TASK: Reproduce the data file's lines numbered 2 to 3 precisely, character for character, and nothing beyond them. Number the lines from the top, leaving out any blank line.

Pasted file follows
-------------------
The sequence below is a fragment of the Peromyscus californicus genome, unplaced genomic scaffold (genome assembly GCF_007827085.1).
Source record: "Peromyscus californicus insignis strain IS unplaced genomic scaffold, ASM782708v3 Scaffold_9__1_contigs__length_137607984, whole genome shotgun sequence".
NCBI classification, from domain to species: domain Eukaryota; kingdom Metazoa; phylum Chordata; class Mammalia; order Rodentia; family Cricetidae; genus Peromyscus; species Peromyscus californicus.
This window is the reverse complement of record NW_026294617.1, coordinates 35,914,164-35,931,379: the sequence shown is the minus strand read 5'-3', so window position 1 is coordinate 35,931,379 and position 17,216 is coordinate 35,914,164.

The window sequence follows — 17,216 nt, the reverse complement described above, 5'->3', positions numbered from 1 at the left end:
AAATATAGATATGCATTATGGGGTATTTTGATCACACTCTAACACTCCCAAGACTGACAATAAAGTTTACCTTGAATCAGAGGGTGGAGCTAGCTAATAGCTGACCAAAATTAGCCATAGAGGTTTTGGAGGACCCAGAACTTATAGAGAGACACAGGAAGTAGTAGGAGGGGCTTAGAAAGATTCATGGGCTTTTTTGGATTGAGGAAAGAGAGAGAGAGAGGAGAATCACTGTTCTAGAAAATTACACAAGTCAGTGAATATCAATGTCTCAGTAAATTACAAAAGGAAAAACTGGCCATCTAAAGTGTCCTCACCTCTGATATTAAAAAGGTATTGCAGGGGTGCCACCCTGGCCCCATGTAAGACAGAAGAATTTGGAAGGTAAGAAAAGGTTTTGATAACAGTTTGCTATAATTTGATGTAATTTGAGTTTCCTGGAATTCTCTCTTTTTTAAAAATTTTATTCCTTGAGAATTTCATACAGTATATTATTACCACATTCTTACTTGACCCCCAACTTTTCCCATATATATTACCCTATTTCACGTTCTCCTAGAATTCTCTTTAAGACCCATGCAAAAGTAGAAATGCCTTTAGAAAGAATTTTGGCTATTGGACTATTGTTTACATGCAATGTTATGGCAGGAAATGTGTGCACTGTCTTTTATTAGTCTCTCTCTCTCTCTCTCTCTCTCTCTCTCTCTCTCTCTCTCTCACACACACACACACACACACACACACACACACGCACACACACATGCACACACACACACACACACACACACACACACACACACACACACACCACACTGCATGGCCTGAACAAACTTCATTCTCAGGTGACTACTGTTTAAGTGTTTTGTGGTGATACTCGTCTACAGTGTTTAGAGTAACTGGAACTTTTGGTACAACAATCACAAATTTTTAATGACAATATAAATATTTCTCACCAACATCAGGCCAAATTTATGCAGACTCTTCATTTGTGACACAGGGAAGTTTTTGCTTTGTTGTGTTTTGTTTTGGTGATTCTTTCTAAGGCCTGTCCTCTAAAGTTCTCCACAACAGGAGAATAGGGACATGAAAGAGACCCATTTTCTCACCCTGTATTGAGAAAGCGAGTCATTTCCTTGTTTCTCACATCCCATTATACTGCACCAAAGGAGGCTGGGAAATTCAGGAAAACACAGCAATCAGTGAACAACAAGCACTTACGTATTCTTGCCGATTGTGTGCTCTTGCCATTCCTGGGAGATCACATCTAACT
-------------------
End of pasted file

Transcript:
Source record: "Peromyscus californicus insignis strain IS unplaced genomic scaffold, ASM782708v3 Scaffold_9__1_contigs__length_137607984, whole genome shotgun sequence".
NCBI classification, from domain to species: domain Eukaryota; kingdom Metazoa; phylum Chordata; class Mammalia; order Rodentia; family Cricetidae; genus Peromyscus; species Peromyscus californicus.